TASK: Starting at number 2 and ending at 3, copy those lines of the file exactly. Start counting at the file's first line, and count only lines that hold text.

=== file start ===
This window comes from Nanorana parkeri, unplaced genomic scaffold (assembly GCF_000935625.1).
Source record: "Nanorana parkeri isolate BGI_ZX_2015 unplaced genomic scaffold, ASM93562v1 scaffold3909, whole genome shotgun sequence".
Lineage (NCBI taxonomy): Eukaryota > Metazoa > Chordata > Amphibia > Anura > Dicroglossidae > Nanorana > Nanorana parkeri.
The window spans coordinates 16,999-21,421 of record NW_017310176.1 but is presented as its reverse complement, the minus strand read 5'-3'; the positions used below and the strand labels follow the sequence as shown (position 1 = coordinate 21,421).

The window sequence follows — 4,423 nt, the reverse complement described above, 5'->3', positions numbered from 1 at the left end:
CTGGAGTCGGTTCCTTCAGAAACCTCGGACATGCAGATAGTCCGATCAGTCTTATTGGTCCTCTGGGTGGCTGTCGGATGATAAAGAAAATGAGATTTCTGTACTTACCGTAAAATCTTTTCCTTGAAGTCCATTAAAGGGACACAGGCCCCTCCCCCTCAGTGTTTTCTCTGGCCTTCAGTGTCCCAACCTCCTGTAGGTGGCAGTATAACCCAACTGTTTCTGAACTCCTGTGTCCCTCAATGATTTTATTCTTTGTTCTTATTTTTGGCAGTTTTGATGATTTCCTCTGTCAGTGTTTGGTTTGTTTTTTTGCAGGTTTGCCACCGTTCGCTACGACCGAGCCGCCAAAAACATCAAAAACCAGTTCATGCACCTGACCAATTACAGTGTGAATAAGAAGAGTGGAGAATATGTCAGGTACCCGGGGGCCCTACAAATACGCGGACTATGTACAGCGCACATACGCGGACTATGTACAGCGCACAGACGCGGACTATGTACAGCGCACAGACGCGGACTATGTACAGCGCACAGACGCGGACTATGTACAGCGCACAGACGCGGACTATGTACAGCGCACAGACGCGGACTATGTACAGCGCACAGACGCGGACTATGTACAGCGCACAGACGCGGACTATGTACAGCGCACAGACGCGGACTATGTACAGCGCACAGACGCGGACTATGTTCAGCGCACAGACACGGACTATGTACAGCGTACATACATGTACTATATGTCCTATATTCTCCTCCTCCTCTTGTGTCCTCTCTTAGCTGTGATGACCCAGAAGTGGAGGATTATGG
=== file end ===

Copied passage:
Source record: "Nanorana parkeri isolate BGI_ZX_2015 unplaced genomic scaffold, ASM93562v1 scaffold3909, whole genome shotgun sequence".
Lineage (NCBI taxonomy): Eukaryota > Metazoa > Chordata > Amphibia > Anura > Dicroglossidae > Nanorana > Nanorana parkeri.